Infertile Men With Non-Obstructive Azoospermia Exhibit Defects in the MSH5 DNA Mismatch Repair Gene
Presentation Number: OR22-3
Date of Presentation: June 16th, 2013
Alex David Ridgeway*, Jason Kovac, Sarmistha Mukherjee, Josephine Addai, Larry L Lipshultz and Dolores J Lamb
Baylor College of Medicine, Houston, TX
INTRODUCTION: Infertility involves a contributing male factor in 50% of cases. Non-obstructive azoospermia (NOA) results from spermatogenic failure of which the mechanisms involved are incompletely understood. Given that spermatogenesis requires prolific cellular division and high fidelity DNA replication, repair systems (i.e. Mismatch Repair; MMR) are needed to correct cellular insults or commit the cell to apoptosis if reparation is not possible. Epigenetic modifications through DNA methylation can cause MMR deficiences. Given that MSH5 is a key component of the MMR pathway and that MSH5 deficient mice display sterility, we sought to determine a role for MSH5 in NOA men.
METHODS: We examined the global DNA methylation status of NOA men (n=26; n=5 controls) using the Infinium HumanMethylation450 BeadChip to identify DNA methylation abnormalities. Changes in the methylation status of MSH5 lead to further examination of a cohort of 371 NOA men and 66 fertile controls for specific mutations in the MSH5 gene by denatured high performance chromatography. The functional effects of MMR defects were tested by examining cellular growth in the presence and absence of MMC (mitomycin C) and MNU (N-Nitroso-N-mehylurea). MSH5 expression and localization was examined using qPCR, immunocytochemistry and western blots.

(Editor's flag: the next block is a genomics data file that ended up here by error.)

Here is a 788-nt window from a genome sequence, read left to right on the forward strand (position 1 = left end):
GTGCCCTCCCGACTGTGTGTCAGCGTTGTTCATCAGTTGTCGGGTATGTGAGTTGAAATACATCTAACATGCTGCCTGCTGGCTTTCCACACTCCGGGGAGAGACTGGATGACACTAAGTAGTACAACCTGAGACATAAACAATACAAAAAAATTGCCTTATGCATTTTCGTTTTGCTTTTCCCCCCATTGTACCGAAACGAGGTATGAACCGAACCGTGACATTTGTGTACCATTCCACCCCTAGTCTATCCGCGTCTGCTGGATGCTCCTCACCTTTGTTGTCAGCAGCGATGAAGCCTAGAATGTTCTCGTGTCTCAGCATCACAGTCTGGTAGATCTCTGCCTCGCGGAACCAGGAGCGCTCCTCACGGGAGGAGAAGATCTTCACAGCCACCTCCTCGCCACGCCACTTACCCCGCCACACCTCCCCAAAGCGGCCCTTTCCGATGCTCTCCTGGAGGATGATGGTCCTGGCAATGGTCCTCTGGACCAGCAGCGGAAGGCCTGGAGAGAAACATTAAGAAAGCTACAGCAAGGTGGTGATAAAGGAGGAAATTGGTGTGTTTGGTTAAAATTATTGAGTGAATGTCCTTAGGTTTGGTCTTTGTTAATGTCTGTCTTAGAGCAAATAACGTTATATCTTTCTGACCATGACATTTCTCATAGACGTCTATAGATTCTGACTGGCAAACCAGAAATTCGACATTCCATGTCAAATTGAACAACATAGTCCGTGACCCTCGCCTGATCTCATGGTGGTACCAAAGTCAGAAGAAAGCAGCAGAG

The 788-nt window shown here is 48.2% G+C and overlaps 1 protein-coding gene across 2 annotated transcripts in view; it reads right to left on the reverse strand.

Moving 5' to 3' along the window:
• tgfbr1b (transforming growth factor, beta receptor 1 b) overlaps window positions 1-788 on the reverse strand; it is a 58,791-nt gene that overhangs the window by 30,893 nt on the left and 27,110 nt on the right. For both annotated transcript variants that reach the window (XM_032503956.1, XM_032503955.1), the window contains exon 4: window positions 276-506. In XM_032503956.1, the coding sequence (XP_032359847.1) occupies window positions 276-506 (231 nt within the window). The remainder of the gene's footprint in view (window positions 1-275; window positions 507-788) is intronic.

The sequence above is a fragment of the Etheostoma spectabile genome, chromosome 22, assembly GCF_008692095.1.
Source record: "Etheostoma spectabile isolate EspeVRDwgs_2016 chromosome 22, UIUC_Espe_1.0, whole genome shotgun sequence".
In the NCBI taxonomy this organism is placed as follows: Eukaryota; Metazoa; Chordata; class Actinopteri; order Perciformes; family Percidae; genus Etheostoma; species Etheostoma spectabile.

RESULTS: Analysis of DNA methylation identified significantly aberrant DNA methylation within MSH5 in 4 of 26 NOA men. The key regions of the MSH5 gene that encompass important functional domains of the protein, exon 2 and 15, revealed polymorphisms and genetic aberrations. A variant (C85T) that altered codon 29 of the MSH5 gene was identified. This resulted in a proline to serine change (P29S) in 11 infertile men and threonine 418 to alanine in 3 NOA men in exon 15. Testicular fibroblasts from 30 NOA men were resistant to the DNA alkylating agents MMC/MNU suggesting a functionally defective DNA MMR pathway. Fibroblasts from control men (n=10) exhibited sensitivity and did not proliferate. Immunocytochemisty, qPCR and western blots identified significantly decreased levels of MSH5 and cellular mislocalization in NOA men.
CONCLUSIONS: The DNA MMR pathway in NOA men exhibits defects in MSH5. These alterations may affect genetic stability and DNA recombination leading to impaired spermatogenesis.
Nothing to Disclose: ADR, JK, SM, JA, LLL, DJL